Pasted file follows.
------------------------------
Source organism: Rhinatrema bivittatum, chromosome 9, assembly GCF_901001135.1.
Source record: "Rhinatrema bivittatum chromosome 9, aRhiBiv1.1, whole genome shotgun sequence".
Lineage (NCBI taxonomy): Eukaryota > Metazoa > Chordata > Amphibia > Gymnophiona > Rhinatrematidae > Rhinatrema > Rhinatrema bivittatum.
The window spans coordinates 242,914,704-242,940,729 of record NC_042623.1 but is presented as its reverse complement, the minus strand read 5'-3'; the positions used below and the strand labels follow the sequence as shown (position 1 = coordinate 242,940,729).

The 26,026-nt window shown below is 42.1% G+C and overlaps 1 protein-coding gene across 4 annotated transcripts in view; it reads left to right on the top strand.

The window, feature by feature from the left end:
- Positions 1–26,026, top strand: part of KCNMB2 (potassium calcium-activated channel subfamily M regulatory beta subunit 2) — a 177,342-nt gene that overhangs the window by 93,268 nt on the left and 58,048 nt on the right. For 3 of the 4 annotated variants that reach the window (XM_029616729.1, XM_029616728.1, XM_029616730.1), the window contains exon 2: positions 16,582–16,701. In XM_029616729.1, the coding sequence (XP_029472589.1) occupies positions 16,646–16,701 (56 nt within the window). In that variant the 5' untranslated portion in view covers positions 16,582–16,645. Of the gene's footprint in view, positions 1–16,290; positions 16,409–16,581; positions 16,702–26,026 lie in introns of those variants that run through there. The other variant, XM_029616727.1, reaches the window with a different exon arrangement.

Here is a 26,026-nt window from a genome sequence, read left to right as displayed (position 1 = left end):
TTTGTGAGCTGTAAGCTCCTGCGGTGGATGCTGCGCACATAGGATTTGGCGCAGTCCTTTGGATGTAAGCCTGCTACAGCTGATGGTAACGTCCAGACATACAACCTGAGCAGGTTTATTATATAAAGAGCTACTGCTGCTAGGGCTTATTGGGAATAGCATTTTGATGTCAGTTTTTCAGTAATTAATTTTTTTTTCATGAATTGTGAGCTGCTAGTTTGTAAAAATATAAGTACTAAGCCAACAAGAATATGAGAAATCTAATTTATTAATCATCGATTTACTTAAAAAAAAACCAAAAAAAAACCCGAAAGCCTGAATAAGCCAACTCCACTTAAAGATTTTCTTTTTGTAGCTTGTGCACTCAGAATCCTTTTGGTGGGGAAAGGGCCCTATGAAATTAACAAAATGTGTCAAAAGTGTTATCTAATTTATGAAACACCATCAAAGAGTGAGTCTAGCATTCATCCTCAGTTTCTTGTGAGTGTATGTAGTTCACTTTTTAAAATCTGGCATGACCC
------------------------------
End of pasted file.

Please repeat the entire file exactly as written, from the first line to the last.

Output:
Source organism: Rhinatrema bivittatum, chromosome 9, assembly GCF_901001135.1.
Source record: "Rhinatrema bivittatum chromosome 9, aRhiBiv1.1, whole genome shotgun sequence".
Lineage (NCBI taxonomy): Eukaryota > Metazoa > Chordata > Amphibia > Gymnophiona > Rhinatrematidae > Rhinatrema > Rhinatrema bivittatum.
The window spans coordinates 242,914,704-242,940,729 of record NC_042623.1 but is presented as its reverse complement, the minus strand read 5'-3'; the positions used below and the strand labels follow the sequence as shown (position 1 = coordinate 242,940,729).

The 26,026-nt window shown below is 42.1% G+C and overlaps 1 protein-coding gene across 4 annotated transcripts in view; it reads left to right on the top strand.

The window, feature by feature from the left end:
- Positions 1–26,026, top strand: part of KCNMB2 (potassium calcium-activated channel subfamily M regulatory beta subunit 2) — a 177,342-nt gene that overhangs the window by 93,268 nt on the left and 58,048 nt on the right. For 3 of the 4 annotated variants that reach the window (XM_029616729.1, XM_029616728.1, XM_029616730.1), the window contains exon 2: positions 16,582–16,701. In XM_029616729.1, the coding sequence (XP_029472589.1) occupies positions 16,646–16,701 (56 nt within the window). In that variant the 5' untranslated portion in view covers positions 16,582–16,645. Of the gene's footprint in view, positions 1–16,290; positions 16,409–16,581; positions 16,702–26,026 lie in introns of those variants that run through there. The other variant, XM_029616727.1, reaches the window with a different exon arrangement.

Here is a 26,026-nt window from a genome sequence, read left to right as displayed (position 1 = left end):
TTTGTGAGCTGTAAGCTCCTGCGGTGGATGCTGCGCACATAGGATTTGGCGCAGTCCTTTGGATGTAAGCCTGCTACAGCTGATGGTAACGTCCAGACATACAACCTGAGCAGGTTTATTATATAAAGAGCTACTGCTGCTAGGGCTTATTGGGAATAGCATTTTGATGTCAGTTTTTCAGTAATTAATTTTTTTTTCATGAATTGTGAGCTGCTAGTTTGTAAAAATATAAGTACTAAGCCAACAAGAATATGAGAAATCTAATTTATTAATCATCGATTTACTTAAAAAAAAACCAAAAAAAAACCCGAAAGCCTGAATAAGCCAACTCCACTTAAAGATTTTCTTTTTGTAGCTTGTGCACTCAGAATCCTTTTGGTGGGGAAAGGGCCCTATGAAATTAACAAAATGTGTCAAAAGTGTTATCTAATTTATGAAACACCATCAAAGAGTGAGTCTAGCATTCATCCTCAGTTTCTTGTGAGTGTATGTAGTTCACTTTTTAAAATCTGGCATGACCC